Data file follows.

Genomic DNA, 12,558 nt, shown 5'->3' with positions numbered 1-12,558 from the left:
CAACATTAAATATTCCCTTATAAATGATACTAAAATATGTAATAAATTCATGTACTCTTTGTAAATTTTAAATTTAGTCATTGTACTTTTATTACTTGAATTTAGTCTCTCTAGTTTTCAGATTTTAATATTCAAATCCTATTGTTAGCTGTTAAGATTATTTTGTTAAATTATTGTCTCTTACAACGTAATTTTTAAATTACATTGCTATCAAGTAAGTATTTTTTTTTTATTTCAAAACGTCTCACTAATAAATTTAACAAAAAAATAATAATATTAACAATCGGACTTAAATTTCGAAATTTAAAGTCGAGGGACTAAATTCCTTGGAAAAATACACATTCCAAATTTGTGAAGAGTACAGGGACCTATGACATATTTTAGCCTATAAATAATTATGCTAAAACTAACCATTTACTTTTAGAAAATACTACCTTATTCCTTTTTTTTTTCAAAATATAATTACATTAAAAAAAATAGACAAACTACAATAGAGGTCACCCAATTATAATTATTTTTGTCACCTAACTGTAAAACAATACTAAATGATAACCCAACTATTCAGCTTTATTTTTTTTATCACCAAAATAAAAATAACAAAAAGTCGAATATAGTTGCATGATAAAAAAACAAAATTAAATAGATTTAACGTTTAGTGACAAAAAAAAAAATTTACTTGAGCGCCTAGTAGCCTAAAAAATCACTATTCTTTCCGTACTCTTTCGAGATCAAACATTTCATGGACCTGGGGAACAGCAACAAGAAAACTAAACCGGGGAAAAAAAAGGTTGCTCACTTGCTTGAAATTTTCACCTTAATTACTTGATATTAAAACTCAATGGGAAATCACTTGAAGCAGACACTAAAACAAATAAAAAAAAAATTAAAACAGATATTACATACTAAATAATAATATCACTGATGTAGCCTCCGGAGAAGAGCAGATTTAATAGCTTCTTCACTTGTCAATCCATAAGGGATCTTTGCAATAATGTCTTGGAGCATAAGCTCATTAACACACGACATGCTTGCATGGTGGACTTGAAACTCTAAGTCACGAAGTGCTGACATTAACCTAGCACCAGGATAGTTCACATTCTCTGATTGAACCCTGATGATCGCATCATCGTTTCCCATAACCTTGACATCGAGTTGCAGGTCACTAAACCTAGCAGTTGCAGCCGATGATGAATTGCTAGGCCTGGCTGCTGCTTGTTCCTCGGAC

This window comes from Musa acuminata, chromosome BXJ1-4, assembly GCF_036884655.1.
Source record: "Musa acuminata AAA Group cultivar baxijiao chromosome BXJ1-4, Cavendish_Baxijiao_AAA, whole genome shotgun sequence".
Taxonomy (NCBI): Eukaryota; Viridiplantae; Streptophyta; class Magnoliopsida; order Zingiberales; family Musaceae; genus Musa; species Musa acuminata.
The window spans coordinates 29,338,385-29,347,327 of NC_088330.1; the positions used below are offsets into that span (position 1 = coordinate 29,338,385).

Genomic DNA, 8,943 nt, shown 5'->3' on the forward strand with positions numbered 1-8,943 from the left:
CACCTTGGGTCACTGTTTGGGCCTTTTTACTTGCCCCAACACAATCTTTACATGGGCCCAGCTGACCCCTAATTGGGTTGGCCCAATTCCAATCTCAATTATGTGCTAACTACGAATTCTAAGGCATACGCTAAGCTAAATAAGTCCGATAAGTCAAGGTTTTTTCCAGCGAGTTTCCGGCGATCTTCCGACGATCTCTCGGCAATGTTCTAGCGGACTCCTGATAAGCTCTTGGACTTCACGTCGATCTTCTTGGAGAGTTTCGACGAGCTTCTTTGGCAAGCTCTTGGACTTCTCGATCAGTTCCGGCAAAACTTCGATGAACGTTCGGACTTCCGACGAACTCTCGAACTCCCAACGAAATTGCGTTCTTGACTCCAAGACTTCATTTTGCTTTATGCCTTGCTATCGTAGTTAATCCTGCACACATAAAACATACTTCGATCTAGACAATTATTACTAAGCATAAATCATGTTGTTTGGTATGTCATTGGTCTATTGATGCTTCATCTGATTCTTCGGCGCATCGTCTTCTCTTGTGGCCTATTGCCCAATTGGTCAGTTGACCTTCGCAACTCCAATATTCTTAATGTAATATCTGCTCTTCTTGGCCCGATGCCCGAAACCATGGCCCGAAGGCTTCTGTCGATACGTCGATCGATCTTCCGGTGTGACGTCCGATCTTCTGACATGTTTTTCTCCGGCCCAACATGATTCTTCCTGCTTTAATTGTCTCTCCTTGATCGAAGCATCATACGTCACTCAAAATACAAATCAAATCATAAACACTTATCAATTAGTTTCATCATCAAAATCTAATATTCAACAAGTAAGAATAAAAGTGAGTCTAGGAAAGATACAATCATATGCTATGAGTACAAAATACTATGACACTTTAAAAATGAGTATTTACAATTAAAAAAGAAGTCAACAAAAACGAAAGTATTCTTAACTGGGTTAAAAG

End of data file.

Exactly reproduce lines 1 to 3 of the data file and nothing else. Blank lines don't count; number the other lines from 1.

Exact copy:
Genomic DNA, 12,558 nt, shown 5'->3' with positions numbered 1-12,558 from the left:
CAACATTAAATATTCCCTTATAAATGATACTAAAATATGTAATAAATTCATGTACTCTTTGTAAATTTTAAATTTAGTCATTGTACTTTTATTACTTGAATTTAGTCTCTCTAGTTTTCAGATTTTAATATTCAAATCCTATTGTTAGCTGTTAAGATTATTTTGTTAAATTATTGTCTCTTACAACGTAATTTTTAAATTACATTGCTATCAAGTAAGTATTTTTTTTTTATTTCAAAACGTCTCACTAATAAATTTAACAAAAAAATAATAATATTAACAATCGGACTTAAATTTCGAAATTTAAAGTCGAGGGACTAAATTCCTTGGAAAAATACACATTCCAAATTTGTGAAGAGTACAGGGACCTATGACATATTTTAGCCTATAAATAATTATGCTAAAACTAACCATTTACTTTTAGAAAATACTACCTTATTCCTTTTTTTTTTCAAAATATAATTACATTAAAAAAAATAGACAAACTACAATAGAGGTCACCCAATTATAATTATTTTTGTCACCTAACTGTAAAACAATACTAAATGATAACCCAACTATTCAGCTTTATTTTTTTTATCACCAAAATAAAAATAACAAAAAGTCGAATATAGTTGCATGATAAAAAAACAAAATTAAATAGATTTAACGTTTAGTGACAAAAAAAAAAATTTACTTGAGCGCCTAGTAGCCTAAAAAATCACTATTCTTTCCGTACTCTTTCGAGATCAAACATTTCATGGACCTGGGGAACAGCAACAAGAAAACTAAACCGGGGAAAAAAAAGGTTGCTCACTTGCTTGAAATTTTCACCTTAATTACTTGATATTAAAACTCAATGGGAAATCACTTGAAGCAGACACTAAAACAAATAAAAAAAAAATTAAAACAGATATTACATACTAAATAATAATATCACTGATGTAGCCTCCGGAGAAGAGCAGATTTAATAGCTTCTTCACTTGTCAATCCATAAGGGATCTTTGCAATAATGTCTTGGAGCATAAGCTCATTAACACACGACATGCTTGCATGGTGGACTTGAAACTCTAAGTCACGAAGTGCTGACATTAACCTAGCACCAGGATAGTTCACATTCTCTGATTGAACCCTGATGATCGCATCATCGTTTCCCATAACCTTGACATCGAGTTGCAGGTCACTAAACCTAGCAGTTGCAGCCGATGATGAATTGCTAGGCCTGGCTGCTGCTTGTTCCTCGGAC

This window comes from Musa acuminata, chromosome BXJ1-4, assembly GCF_036884655.1.